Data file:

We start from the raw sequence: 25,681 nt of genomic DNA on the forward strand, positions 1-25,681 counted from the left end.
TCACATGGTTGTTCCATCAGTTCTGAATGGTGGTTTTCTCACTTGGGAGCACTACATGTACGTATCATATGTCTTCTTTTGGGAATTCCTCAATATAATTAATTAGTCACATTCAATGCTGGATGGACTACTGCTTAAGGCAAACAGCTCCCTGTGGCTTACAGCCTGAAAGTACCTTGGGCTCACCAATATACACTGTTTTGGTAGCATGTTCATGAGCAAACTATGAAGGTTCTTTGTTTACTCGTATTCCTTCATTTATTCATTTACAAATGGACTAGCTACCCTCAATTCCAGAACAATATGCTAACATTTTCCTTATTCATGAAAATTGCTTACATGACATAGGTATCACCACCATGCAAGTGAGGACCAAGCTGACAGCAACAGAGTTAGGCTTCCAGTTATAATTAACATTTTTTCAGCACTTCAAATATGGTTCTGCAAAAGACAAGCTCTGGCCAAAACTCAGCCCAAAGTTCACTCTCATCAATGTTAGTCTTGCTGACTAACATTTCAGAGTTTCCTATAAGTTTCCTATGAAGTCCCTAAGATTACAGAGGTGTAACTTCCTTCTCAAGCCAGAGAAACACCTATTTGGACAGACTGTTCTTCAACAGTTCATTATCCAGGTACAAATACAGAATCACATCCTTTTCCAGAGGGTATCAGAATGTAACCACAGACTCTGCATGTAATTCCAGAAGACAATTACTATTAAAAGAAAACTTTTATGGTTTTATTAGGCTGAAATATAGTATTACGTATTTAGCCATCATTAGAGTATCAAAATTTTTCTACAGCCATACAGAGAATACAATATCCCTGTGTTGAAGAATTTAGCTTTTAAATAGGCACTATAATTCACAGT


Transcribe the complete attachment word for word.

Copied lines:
We start from the raw sequence: 25,681 nt of genomic DNA on the forward strand, positions 1-25,681 counted from the left end.
TCACATGGTTGTTCCATCAGTTCTGAATGGTGGTTTTCTCACTTGGGAGCACTACATGTACGTATCATATGTCTTCTTTTGGGAATTCCTCAATATAATTAATTAGTCACATTCAATGCTGGATGGACTACTGCTTAAGGCAAACAGCTCCCTGTGGCTTACAGCCTGAAAGTACCTTGGGCTCACCAATATACACTGTTTTGGTAGCATGTTCATGAGCAAACTATGAAGGTTCTTTGTTTACTCGTATTCCTTCATTTATTCATTTACAAATGGACTAGCTACCCTCAATTCCAGAACAATATGCTAACATTTTCCTTATTCATGAAAATTGCTTACATGACATAGGTATCACCACCATGCAAGTGAGGACCAAGCTGACAGCAACAGAGTTAGGCTTCCAGTTATAATTAACATTTTTTCAGCACTTCAAATATGGTTCTGCAAAAGACAAGCTCTGGCCAAAACTCAGCCCAAAGTTCACTCTCATCAATGTTAGTCTTGCTGACTAACATTTCAGAGTTTCCTATAAGTTTCCTATGAAGTCCCTAAGATTACAGAGGTGTAACTTCCTTCTCAAGCCAGAGAAACACCTATTTGGACAGACTGTTCTTCAACAGTTCATTATCCAGGTACAAATACAGAATCACATCCTTTTCCAGAGGGTATCAGAATGTAACCACAGACTCTGCATGTAATTCCAGAAGACAATTACTATTAAAAGAAAACTTTTATGGTTTTATTAGGCTGAAATATAGTATTACGTATTTAGCCATCATTAGAGTATCAAAATTTTTCTACAGCCATACAGAGAATACAATATCCCTGTGTTGAAGAATTTAGCTTTTAAATAGGCACTATAATTCACAGT